Debunked: What is Gua Sha and does it actually give you a cutting jawline?
Spoiler alert: Sort of
Gua Sha is one of those “alternative therapies” that sits firmly in the same realm as CBD and chlorophyll extract, in that nobody seems to really know if they work but people will sure as hell throw their money at it to find out. You’ve likely already seen people on TikTok rubbing a plastic Gua Sha device over their face and in the following days claiming that they got the jawline and cheekbones of their dreams. But does it work?
Taking TikTok influencers on their word isn’t good enough for people like you and me – why part with my hard-earned £10 for a chunk of plastic that might not instantaneously give me the jawline I always wanted? We’ve all seen the videos showing the incredible results that seem to be achieved from using a Gua Sha tool, but is this actually true or a load of rubbish? Let’s find out.
@harperkaminskithank god for chinese medicine!!! i’m in love with my gua sha now #guasha♬ originalljud – S U P E R M O D E L S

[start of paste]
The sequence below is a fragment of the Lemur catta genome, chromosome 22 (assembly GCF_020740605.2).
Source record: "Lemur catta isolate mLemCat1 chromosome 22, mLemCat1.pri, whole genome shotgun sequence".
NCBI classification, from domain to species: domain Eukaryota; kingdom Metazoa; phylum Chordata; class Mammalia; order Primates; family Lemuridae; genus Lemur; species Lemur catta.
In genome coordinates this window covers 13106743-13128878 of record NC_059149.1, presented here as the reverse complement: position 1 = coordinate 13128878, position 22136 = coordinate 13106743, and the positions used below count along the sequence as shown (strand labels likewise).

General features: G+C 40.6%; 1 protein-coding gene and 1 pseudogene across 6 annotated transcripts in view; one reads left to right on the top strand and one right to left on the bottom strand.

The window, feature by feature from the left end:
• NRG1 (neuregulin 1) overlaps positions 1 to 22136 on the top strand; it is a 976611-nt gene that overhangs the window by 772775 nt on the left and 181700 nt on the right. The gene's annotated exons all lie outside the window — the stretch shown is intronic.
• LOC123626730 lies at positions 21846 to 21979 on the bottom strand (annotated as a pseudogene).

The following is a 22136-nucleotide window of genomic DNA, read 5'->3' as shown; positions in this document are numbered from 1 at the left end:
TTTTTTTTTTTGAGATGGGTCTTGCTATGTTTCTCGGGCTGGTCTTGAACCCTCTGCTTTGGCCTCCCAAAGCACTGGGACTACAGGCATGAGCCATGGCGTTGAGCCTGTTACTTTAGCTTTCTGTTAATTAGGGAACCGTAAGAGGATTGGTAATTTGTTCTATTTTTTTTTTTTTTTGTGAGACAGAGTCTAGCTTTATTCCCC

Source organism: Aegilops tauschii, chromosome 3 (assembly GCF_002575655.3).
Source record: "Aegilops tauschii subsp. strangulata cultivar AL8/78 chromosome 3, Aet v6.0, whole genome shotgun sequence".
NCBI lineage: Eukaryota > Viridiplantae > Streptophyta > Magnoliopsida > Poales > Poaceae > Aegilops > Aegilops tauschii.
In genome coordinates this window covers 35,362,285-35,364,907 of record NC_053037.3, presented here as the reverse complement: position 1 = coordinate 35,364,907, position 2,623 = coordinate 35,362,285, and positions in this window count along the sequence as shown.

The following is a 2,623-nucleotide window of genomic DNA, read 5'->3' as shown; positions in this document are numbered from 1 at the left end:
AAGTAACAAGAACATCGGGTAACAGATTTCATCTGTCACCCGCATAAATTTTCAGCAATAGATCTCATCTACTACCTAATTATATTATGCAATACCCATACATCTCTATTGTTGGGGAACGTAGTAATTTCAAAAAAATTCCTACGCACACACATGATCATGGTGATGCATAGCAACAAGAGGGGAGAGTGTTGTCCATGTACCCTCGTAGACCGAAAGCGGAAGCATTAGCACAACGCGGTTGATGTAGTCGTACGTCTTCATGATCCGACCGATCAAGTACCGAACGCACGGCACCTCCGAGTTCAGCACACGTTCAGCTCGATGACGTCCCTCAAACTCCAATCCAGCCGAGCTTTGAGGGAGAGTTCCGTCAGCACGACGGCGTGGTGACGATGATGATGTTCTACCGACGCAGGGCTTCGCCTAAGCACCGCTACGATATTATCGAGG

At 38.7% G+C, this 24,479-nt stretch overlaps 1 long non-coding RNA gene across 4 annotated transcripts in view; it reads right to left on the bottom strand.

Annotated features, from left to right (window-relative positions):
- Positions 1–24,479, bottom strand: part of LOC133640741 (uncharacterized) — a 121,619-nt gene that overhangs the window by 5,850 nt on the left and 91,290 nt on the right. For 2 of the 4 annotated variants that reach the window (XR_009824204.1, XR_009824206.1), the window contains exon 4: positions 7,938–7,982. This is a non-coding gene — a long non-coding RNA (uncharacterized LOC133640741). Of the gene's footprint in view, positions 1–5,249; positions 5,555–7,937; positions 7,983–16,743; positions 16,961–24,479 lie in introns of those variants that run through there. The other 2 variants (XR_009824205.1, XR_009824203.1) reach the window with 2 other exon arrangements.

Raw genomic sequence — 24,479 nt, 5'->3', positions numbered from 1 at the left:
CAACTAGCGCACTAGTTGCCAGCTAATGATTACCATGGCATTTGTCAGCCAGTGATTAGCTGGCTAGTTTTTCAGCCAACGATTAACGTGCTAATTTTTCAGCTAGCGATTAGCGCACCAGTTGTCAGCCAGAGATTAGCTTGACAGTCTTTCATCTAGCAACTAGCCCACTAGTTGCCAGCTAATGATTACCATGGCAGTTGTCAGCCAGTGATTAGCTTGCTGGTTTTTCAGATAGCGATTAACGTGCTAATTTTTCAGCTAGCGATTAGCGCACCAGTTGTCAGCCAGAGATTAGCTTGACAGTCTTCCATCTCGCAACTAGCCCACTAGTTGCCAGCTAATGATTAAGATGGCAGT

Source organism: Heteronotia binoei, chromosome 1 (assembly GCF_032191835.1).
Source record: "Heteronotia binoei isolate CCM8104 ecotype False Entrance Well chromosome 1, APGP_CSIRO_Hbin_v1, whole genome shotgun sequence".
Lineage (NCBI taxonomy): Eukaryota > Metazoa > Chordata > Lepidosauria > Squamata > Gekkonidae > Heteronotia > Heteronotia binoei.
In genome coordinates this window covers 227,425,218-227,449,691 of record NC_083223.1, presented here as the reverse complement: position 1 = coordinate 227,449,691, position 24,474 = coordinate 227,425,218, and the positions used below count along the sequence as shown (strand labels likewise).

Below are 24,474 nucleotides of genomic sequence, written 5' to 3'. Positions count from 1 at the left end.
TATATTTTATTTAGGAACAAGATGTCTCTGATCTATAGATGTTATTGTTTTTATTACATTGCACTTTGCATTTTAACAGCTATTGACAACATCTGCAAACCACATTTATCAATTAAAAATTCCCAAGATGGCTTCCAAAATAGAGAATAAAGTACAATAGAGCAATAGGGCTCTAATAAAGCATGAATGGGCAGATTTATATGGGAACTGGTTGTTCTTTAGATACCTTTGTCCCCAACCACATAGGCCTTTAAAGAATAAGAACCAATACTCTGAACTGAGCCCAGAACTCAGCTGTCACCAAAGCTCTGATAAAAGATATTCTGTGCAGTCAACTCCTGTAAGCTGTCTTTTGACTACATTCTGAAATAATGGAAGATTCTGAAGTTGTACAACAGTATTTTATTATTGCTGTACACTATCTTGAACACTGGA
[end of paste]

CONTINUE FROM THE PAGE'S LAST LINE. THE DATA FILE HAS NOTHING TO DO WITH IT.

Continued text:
What is Gua Sha and does it actually work?
It turns out there is some truth in massaging the face to reduce puffiness and make facial features more defined.
According to this study, facial Gua Sha can assist with circulation in the face, and it is also agreed that the practice can massage muscles to relieve tension and can clear the sinuses/lymphatic system to reduce swelling. People who have used it themselves have said it is a short-term fix for puffiness, although there is unlikely to be any long-term benefit.
High-profile influencers have promoted the use of Gua Sha, but it seems that it won’t do anything that a facial roller or massage couldn’t. Essentially, if you wake up and want to make yourself look more awake and less puffy, facial Gua Sha is for you. If you want long-term effects such as a stronger jawline or more defined cheekbones, it is not for you.
@jordyn.bobishGet one now!! ##guasha ##swollen @devonkelley_♬ More Than A Woman – From “Saturday Night Fever” Soundtrack – Bee Gees
Although there still appear to be positive uses for Gua Sha on the face, less can certainly be said for its use around the rest of the body. Traditional Chinese Gua Sha involves scraping the device all over the body to produce bruising, with the desire to oxygenate these areas and have them heal as healthier muscle tissue.
This practice is often administered alongside fire-cupping, another controversial Chinese medical practice that involves placing vacuumed cups around the body. Gua Sha on the body has not been found to have any medical benefit whatsoever, and it can even cause severe injuries.